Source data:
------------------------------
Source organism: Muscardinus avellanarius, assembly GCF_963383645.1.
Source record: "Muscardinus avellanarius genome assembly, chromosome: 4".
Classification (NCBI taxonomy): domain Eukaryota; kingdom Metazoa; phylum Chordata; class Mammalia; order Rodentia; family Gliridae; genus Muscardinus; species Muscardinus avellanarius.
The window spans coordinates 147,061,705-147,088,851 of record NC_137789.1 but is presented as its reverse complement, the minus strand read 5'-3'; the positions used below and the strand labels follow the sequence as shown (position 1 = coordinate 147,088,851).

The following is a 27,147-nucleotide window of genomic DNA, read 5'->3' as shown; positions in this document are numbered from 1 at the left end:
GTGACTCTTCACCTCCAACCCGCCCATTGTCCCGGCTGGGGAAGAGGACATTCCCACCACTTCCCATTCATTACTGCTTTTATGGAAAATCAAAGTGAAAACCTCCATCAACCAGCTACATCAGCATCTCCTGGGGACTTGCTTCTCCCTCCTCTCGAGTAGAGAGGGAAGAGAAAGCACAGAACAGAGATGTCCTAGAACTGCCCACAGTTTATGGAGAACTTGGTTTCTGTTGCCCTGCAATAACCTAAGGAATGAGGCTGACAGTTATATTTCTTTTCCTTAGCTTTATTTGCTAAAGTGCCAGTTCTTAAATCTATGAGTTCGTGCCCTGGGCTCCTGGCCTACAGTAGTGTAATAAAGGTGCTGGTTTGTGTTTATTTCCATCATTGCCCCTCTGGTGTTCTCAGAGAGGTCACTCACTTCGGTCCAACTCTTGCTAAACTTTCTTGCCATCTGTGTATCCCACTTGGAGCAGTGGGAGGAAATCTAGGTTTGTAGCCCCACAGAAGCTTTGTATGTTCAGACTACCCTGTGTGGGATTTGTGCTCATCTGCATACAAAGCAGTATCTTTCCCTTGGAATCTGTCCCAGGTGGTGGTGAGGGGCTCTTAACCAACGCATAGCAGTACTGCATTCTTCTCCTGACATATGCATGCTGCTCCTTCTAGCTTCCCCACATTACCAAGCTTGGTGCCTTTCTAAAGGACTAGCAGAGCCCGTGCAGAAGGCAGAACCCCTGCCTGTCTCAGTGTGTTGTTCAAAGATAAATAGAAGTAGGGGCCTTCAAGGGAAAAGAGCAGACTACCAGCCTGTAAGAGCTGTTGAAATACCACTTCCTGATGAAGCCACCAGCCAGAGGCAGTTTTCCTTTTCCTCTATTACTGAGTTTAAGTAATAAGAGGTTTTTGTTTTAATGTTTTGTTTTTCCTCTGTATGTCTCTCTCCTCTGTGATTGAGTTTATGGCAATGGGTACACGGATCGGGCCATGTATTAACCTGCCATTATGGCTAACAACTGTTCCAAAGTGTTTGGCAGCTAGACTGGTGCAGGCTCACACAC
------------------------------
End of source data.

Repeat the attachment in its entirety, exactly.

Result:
Source organism: Muscardinus avellanarius, assembly GCF_963383645.1.
Source record: "Muscardinus avellanarius genome assembly, chromosome: 4".
Classification (NCBI taxonomy): domain Eukaryota; kingdom Metazoa; phylum Chordata; class Mammalia; order Rodentia; family Gliridae; genus Muscardinus; species Muscardinus avellanarius.
The window spans coordinates 147,061,705-147,088,851 of record NC_137789.1 but is presented as its reverse complement, the minus strand read 5'-3'; the positions used below and the strand labels follow the sequence as shown (position 1 = coordinate 147,088,851).

The following is a 27,147-nucleotide window of genomic DNA, read 5'->3' as shown; positions in this document are numbered from 1 at the left end:
GTGACTCTTCACCTCCAACCCGCCCATTGTCCCGGCTGGGGAAGAGGACATTCCCACCACTTCCCATTCATTACTGCTTTTATGGAAAATCAAAGTGAAAACCTCCATCAACCAGCTACATCAGCATCTCCTGGGGACTTGCTTCTCCCTCCTCTCGAGTAGAGAGGGAAGAGAAAGCACAGAACAGAGATGTCCTAGAACTGCCCACAGTTTATGGAGAACTTGGTTTCTGTTGCCCTGCAATAACCTAAGGAATGAGGCTGACAGTTATATTTCTTTTCCTTAGCTTTATTTGCTAAAGTGCCAGTTCTTAAATCTATGAGTTCGTGCCCTGGGCTCCTGGCCTACAGTAGTGTAATAAAGGTGCTGGTTTGTGTTTATTTCCATCATTGCCCCTCTGGTGTTCTCAGAGAGGTCACTCACTTCGGTCCAACTCTTGCTAAACTTTCTTGCCATCTGTGTATCCCACTTGGAGCAGTGGGAGGAAATCTAGGTTTGTAGCCCCACAGAAGCTTTGTATGTTCAGACTACCCTGTGTGGGATTTGTGCTCATCTGCATACAAAGCAGTATCTTTCCCTTGGAATCTGTCCCAGGTGGTGGTGAGGGGCTCTTAACCAACGCATAGCAGTACTGCATTCTTCTCCTGACATATGCATGCTGCTCCTTCTAGCTTCCCCACATTACCAAGCTTGGTGCCTTTCTAAAGGACTAGCAGAGCCCGTGCAGAAGGCAGAACCCCTGCCTGTCTCAGTGTGTTGTTCAAAGATAAATAGAAGTAGGGGCCTTCAAGGGAAAAGAGCAGACTACCAGCCTGTAAGAGCTGTTGAAATACCACTTCCTGATGAAGCCACCAGCCAGAGGCAGTTTTCCTTTTCCTCTATTACTGAGTTTAAGTAATAAGAGGTTTTTGTTTTAATGTTTTGTTTTTCCTCTGTATGTCTCTCTCCTCTGTGATTGAGTTTATGGCAATGGGTACACGGATCGGGCCATGTATTAACCTGCCATTATGGCTAACAACTGTTCCAAAGTGTTTGGCAGCTAGACTGGTGCAGGCTCACACAC